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Retiring workers driving rapid change in the logistics sector

Retiring workers impose urgent change in Logistics

Logistic firms will face other challenges outside of Brexit, such as the impact of the aging nature of its workforce.

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Drivers are clocking up the miles

With many logistics firms preoccupied with the myriad challenges of EU Exit, less attention has been focused on grappling with a range of other challenges threatening the sector and, by dint, the wider economy. One such issue is the aging nature of its workforce.

The statistics are stark. Nearly half of the 300,000 heavy goods vehicle (HGV) drivers working UK domestic haulage routes are aged over 50. More than 13,000 are over the age of 65 and a quarter are expected to retire in the next decade. Just 7 percent are under 30.

Chart 1

Figure 1: Age demographics for professional LGV drivers compared to the general employed population – Source: Office for National Statistics

View the full image here.

Meanwhile, the number of new HGV drivers has remained well below the replacement level for years – discouraged, perhaps, by the unsociable hours, cost of qualification and perceived limited career prospects. MPs on the transport select committee estimate the UK already has a shortage of 45,000-60,000 drivers.

In recent years, the slack has been at least partially taken up by EU-27 workers. The Freight Transport Association (FTA) estimates that non-UK nationals now make up 13 percent (43,000) of drivers, in addition to 19 percent (193,000) of warehouse staff and a further 25 percent (19,000) of other supply chain roles.

Regardless of how the UK’s relationship with the EU evolves over the coming months and years, a continent-wide shortage of qualified drivers will persist. The potential impact on supply chains requires hauliers to respond urgently to ensure their customers are serviced and their own businesses continue to operate profitably.

Impact on business

There’s anecdotal evidence to indicate some of the bigger players have been offering sizeable pay rises in order to both retain and attract qualified workers and ensure their own contractual commitments are fulfilled.

For smaller hauliers with limited financial strength, this leaves them unable to compete and facing loss of skilled personnel, lured away by better offers. The result is otherwise profitable contracts are now being turned away as firms cannot commit to fulfilling them. Unexpected wage inflation is now eating into margins in a sector where long-term, fixed-price contracts are already agreed with customers.

Some have responded by withdrawing from the long-distance and continental haulage market, allowing drivers to return home more regularly and retain a work-life balance. Others are taking on high volumes of low-margin jobs with a knock-on impact on reliability and service. Many are deepening informal relationships with their competitors around resource and backload sharing in order to shore up margin, but this exposes the whole sector to contagion risk if one should fail unexpectedly.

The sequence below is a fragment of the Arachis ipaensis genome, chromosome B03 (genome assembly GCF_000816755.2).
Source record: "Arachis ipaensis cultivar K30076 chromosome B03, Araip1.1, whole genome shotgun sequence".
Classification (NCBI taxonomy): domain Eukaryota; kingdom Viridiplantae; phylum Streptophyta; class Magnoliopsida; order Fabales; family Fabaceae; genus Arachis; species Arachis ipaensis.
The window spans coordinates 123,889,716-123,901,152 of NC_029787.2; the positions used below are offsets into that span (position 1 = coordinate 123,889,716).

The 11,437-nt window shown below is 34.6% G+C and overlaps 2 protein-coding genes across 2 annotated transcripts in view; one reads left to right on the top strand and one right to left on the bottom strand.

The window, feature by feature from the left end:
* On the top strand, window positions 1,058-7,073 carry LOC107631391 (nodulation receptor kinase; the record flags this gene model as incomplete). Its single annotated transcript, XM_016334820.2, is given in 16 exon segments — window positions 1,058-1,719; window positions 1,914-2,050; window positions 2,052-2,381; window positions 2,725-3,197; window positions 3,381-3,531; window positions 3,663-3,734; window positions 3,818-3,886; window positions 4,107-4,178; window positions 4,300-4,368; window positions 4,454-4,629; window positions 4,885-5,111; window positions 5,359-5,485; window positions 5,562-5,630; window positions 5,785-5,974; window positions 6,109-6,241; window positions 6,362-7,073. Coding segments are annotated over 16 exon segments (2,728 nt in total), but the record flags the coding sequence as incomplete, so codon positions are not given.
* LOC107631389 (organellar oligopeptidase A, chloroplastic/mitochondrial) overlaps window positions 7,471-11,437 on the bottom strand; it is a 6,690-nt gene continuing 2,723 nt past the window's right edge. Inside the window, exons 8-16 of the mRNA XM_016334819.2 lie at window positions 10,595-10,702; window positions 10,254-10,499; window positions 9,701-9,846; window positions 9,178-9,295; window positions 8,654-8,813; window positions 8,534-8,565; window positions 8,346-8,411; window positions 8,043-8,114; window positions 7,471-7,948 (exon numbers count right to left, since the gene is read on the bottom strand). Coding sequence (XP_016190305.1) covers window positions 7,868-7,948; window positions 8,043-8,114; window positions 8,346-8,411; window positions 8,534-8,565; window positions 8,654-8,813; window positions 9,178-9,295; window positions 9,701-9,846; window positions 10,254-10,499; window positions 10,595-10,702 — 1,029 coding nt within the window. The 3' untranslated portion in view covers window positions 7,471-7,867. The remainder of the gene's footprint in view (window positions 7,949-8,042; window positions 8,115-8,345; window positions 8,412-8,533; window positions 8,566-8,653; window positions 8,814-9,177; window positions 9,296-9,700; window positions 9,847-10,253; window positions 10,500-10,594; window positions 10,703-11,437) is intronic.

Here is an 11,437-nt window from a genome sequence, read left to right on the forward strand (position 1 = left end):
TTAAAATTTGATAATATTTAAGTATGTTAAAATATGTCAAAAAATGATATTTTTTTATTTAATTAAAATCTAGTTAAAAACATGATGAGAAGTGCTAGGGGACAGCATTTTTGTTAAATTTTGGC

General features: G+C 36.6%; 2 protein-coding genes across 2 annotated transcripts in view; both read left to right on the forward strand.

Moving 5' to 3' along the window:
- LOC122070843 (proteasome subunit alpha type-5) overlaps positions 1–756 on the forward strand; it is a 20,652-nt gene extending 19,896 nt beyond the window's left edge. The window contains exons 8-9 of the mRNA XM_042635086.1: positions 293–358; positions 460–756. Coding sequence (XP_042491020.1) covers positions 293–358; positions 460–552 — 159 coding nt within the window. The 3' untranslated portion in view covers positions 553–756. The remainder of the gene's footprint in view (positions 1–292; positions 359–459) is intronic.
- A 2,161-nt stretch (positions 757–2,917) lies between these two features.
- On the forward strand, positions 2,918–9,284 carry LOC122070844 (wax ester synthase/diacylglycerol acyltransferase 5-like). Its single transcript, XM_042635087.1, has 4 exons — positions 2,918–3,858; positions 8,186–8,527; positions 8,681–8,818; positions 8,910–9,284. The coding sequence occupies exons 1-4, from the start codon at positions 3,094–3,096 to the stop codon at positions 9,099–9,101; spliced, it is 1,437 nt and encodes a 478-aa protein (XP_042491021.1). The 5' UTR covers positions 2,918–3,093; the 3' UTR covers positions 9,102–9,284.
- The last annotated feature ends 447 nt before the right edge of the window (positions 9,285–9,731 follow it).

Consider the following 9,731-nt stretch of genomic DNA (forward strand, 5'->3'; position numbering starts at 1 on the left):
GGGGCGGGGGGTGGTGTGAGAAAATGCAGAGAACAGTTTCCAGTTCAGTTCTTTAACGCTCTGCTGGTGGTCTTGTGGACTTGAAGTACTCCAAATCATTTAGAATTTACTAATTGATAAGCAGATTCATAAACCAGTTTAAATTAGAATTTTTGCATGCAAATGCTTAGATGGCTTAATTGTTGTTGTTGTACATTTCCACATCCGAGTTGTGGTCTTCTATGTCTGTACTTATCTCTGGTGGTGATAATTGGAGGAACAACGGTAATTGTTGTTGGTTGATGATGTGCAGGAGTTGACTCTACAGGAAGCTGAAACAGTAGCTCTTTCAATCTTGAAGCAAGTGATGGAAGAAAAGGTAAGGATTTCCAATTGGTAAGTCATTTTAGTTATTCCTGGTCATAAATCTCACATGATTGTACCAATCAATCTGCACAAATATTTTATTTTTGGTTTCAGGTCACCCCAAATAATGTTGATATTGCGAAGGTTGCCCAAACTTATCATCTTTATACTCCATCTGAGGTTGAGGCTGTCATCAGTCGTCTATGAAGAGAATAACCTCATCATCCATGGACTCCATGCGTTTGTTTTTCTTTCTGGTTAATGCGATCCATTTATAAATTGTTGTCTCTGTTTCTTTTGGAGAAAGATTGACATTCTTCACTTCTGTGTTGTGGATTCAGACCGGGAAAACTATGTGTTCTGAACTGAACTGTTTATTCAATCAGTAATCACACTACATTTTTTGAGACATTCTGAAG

When combined with margin-sapping issues such as Brexit bureaucracy, fuel price rises, increasingly tight environmental regulation and a growing risk of customer failure, the potential for sustained labour shortages to exacerbate underlying business stress is real.

How can firms respond?

With fully automated vehicles still some way from launch, attracting new drivers is a problem that will require a long-term, industry-wide solution. In the meantime, there are four areas logistics firms can look at in order to immediately improve financial and operational performance.

  1. Efficiencies. Long-established haulage businesses often have hidden layers of inefficiency that have built up imperceptibly over time. What can seem like a pragmatic ‘if it ain’t broke’ mindset can result in sustained underinvestment and declining competitiveness. Yet relatively simple adjustments, such as automating operational procedures or reviewing supplier payments in order to improve working capital, can have a transformative and immediate impact both on cash and profitability.
  2. Finding a clear strategic proposition. Small-scale general logistics operators may be out-manoeuvred by specialist rivals which can provide services tailored to specific sector or customer requirements. An urgent strategic review that considers consolidation and/or business unit disposal may be necessary, releasing funds needed to develop ‘market-leading’ specialisms.
  3. Risk sharing. If loading delays worsen after UK exit, the impact on haulier operations could be substantial. Introducing and enforcing fair contractual terms will be necessary to ensure liability for performance issues are appropriately shared.
  4. Future planning. Whilst full automation remains a distant vision, the prospect of ‘platooning’ (where multiple vehicles are controlled by one driver at the front with those behind moving in convoy) may be commonplace in a matter of years, revolutionising freight transportation. Logistics operators must be open to transforming their operations and establishing a long-term financial position that allows investment in this and other technologies. Consolidation may be one means by which forward-thinking players can develop the economies of scale necessary to make such investment possible.

At KPMG we are supporting logistics firms at a variety of scales and across the UK address many of these issues. 

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